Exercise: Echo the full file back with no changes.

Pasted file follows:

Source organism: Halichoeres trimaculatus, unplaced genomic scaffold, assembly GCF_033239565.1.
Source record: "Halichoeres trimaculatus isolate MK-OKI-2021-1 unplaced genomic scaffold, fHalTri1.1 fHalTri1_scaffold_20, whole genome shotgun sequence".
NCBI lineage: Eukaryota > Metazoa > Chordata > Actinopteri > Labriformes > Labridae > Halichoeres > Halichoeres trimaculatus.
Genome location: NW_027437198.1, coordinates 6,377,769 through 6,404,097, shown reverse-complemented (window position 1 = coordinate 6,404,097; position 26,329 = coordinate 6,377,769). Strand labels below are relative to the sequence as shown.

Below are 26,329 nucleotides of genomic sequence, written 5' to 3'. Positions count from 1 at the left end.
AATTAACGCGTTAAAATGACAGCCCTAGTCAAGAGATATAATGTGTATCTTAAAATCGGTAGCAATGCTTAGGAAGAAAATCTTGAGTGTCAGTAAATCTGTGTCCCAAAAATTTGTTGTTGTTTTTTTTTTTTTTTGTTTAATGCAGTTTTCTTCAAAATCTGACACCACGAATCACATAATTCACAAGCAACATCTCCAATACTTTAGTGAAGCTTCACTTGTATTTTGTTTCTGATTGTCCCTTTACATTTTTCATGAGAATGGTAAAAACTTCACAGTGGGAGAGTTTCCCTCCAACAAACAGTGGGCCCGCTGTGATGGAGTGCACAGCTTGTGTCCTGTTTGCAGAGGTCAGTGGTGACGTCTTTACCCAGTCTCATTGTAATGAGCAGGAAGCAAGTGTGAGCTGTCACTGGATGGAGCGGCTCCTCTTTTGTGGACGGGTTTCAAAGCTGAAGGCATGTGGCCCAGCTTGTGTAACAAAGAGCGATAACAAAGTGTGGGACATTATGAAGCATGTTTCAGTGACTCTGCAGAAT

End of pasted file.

Source organism: Halichoeres trimaculatus, unplaced genomic scaffold, assembly GCF_033239565.1.
Source record: "Halichoeres trimaculatus isolate MK-OKI-2021-1 unplaced genomic scaffold, fHalTri1.1 fHalTri1_scaffold_20, whole genome shotgun sequence".
NCBI lineage: Eukaryota > Metazoa > Chordata > Actinopteri > Labriformes > Labridae > Halichoeres > Halichoeres trimaculatus.
Genome location: NW_027437198.1, coordinates 6,377,769 through 6,404,097, shown reverse-complemented (window position 1 = coordinate 6,404,097; position 26,329 = coordinate 6,377,769). Strand labels below are relative to the sequence as shown.

Below are 26,329 nucleotides of genomic sequence, written 5' to 3'. Positions count from 1 at the left end.
AATTAACGCGTTAAAATGACAGCCCTAGTCAAGAGATATAATGTGTATCTTAAAATCGGTAGCAATGCTTAGGAAGAAAATCTTGAGTGTCAGTAAATCTGTGTCCCAAAAATTTGTTGTTGTTTTTTTTTTTTTTTGTTTAATGCAGTTTTCTTCAAAATCTGACACCACGAATCACATAATTCACAAGCAACATCTCCAATACTTTAGTGAAGCTTCACTTGTATTTTGTTTCTGATTGTCCCTTTACATTTTTCATGAGAATGGTAAAAACTTCACAGTGGGAGAGTTTCCCTCCAACAAACAGTGGGCCCGCTGTGATGGAGTGCACAGCTTGTGTCCTGTTTGCAGAGGTCAGTGGTGACGTCTTTACCCAGTCTCATTGTAATGAGCAGGAAGCAAGTGTGAGCTGTCACTGGATGGAGCGGCTCCTCTTTTGTGGACGGGTTTCAAAGCTGAAGGCATGTGGCCCAGCTTGTGTAACAAAGAGCGATAACAAAGTGTGGGACATTATGAAGCATGTTTCAGTGACTCTGCAGAAT